Rewarding the most active tweeters appeared to be one of the mechanisms that allowed messages from the Venezuelan regime to reach the trending topics almost every day in Venezuela. Research from ProBox, #AlertaVenezuela’s partner organization, showed that pro-regime hashtags trend significantly more than other types of political hashtags in Venezuela. Fact-checking agency Cazadores de Fake News, however, showed that the conversation about these topics is restricted to a small group of very active accounts, which puts into question the effectiveness of the strategy.

Talk of the Country

In the Media

On January 30, AP published “Venezuela hired Democratic Party donor for $6 million.” AP said that the Maduro regime hired Marcia Wiss’s Washington law firm in March 2017, when the Maduro regime “was lobbying to discourage the U.S. from imposing sanctions” against Maduro and its allies. AP described Wiss as “an international trade lawyer” who had made donations to the Democratic Party, “including a $1,500 contribution to Joe Biden last year.” Wiss told AP she did not do any lobbying work. According to AP, the agreement appeared on lobbying records that the Department of Justice and Juan Guaidó filed on January 29, 2021. According to social media listening tool CrowdTangle, the piece gathered 1,600 interactions on Facebook and Twitter combined between January 30 and February 1.
In Venezuela on January 30, independent website El Pitazo published “El creador de las ‘gotas milagrosas’ formó parte de la nómina de PDVSA por diez años” (“The inventor of ‘miracle drops’ was on PDVSA’s payroll for ten years”). El Pitazo investigated the criminal, academic, and work background of Raúl Antonio Ojeda Rondón, a chemical engineer and the Maduro regime’s principal investigator for Carvativir’s certification in Venezuela. Maduro has promoted Carvativir as a “miraculous” drug to cure COVID-19, but scientists have criticized Maduro because he has yet to provide scientific evidence to support his claims. According to El Pitazo, Ojeda worked for Maduro’s PDVSA between 2008 and 2017 and “was indirectly harmed” by the U.S. sanctions against the regime. El Pitazo also found that Maduro’s security forces arrested Ojeda on February 18, 2018, after accusations of corruption. El Pitazo said that there was no further information on Ojeda’s judiciary process and apparently was released from prison after the mediation of Maduro’s current Minister of Oil Tarek El Aissami. According to social media listening tool CrowdTangle, El Pitazo’s article garnered over 800 interactions on Facebook and Twitter combined between January 30 and February 1.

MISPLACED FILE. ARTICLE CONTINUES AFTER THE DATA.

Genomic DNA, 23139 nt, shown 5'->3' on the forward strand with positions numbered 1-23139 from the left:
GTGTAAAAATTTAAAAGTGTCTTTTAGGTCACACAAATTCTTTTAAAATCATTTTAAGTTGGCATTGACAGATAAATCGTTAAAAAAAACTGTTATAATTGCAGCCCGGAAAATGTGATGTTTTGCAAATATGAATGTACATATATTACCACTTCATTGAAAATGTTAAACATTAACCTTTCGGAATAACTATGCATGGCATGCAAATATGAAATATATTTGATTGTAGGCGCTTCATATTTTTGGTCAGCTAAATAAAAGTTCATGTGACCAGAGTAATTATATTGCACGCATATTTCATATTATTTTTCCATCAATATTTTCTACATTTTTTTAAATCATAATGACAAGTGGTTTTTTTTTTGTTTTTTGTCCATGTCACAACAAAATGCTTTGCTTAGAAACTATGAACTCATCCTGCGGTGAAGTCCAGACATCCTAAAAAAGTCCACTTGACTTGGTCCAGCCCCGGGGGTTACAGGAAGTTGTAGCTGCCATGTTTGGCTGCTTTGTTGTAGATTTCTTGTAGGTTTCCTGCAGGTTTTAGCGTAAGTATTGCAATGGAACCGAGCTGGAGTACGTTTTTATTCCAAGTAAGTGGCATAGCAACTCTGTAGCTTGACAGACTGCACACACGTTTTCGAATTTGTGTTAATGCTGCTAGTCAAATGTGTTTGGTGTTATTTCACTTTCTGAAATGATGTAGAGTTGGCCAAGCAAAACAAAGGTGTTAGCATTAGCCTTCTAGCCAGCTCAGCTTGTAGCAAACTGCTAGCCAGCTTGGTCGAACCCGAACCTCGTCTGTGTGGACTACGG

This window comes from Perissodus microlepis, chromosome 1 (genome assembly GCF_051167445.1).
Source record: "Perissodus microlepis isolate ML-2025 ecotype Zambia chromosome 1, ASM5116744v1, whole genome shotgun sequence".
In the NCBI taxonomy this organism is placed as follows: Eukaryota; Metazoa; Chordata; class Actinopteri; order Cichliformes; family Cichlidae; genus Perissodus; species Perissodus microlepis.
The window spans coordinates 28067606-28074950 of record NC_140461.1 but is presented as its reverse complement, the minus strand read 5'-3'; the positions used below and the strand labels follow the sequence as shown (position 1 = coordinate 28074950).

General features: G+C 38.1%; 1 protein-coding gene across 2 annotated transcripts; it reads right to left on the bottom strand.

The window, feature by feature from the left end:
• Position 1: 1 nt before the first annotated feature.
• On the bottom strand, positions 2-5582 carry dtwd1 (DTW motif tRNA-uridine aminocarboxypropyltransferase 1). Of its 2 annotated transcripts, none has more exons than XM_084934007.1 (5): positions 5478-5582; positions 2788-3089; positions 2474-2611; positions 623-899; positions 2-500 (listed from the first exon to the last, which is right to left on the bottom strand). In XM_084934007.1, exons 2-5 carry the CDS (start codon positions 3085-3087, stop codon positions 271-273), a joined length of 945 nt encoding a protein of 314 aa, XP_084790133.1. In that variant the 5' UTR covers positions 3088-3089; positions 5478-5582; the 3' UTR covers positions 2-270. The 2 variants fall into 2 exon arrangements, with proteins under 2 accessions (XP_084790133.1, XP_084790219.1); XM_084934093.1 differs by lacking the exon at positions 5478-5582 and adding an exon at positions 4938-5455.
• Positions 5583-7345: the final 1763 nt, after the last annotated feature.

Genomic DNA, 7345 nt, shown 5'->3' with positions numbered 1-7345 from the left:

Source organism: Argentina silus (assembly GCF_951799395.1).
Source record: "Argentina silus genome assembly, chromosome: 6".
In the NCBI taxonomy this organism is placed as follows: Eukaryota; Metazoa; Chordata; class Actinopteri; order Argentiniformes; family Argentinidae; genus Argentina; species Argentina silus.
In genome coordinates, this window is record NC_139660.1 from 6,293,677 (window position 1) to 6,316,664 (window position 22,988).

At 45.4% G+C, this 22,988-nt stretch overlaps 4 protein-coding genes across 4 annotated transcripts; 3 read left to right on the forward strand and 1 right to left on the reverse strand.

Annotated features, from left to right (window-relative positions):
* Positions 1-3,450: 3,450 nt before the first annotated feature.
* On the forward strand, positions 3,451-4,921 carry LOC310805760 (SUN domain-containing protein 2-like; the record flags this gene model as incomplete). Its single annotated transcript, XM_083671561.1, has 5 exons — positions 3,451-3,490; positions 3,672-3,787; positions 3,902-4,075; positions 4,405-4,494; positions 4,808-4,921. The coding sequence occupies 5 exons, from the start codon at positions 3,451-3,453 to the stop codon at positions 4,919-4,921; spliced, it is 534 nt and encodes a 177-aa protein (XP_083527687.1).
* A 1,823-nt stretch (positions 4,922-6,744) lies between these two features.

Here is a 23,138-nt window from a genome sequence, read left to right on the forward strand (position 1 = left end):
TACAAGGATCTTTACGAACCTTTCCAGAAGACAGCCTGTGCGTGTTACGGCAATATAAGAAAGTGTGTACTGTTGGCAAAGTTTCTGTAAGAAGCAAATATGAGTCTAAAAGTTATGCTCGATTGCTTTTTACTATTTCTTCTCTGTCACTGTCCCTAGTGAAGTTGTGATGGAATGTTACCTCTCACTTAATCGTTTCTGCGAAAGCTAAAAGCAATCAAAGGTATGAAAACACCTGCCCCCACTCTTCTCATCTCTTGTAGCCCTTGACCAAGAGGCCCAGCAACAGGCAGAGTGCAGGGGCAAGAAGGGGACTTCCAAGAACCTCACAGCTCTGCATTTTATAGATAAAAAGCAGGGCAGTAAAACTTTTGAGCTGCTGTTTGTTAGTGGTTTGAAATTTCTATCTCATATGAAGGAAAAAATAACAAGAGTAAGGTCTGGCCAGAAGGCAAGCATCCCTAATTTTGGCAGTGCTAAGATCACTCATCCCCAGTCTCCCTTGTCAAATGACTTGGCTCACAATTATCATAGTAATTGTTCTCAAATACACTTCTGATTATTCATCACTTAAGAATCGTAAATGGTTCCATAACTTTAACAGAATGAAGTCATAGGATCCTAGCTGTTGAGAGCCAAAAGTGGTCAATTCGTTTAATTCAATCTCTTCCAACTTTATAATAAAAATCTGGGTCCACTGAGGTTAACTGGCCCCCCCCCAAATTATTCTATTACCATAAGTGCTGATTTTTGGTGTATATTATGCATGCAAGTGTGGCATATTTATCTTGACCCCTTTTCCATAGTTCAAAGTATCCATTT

On Social Media

The hashtag #GarzonViolador (“Garzon is a rapist”) trended on Venezuelan Twitter on January 28. #GarzonViolador appeared after an Argentinian judge ordered the release of Humberto Garzón, who allegedly raped a Venezuelan woman in Buenos Aires, Argentina. According to a search using social media listening tool Meltwater Explore, accounts with locations set (by the operator) to Venezuela were among the most active using the hashtag, followed by accounts based in Argentina, with 42,309 and 25,558 mentions, respectively.

Official Statements

While the overriding goal of the United States is to support a peaceful democratic transition in Venezuela through free and fair elections, he has long been clear — the President, that is — that his administration’s approach to Venezuela will focus on addressing the humanitarian situation, providing support to the Venezuelan people, and reinvigorating multilateral diplomacy.”

– Jen Psaki, White House Press Secretary, at a press briefing on January 26.

I want to examine, in the spirit of cooperation and dialogue, whether and to what extent the adoption, maintenance, or implementation of sanctions hinders the full realization of the human rights of individuals. I will focus in particular on any negative impact that sanctions may have on the enjoyment of all human rights in Venezuela. I will also make recommendations on how any negative effects can be mitigated or eliminated.”

– Alena Douhan, the UN Special Rapporteur on human rights and unilateral coercive measures, at a press conference on January 29.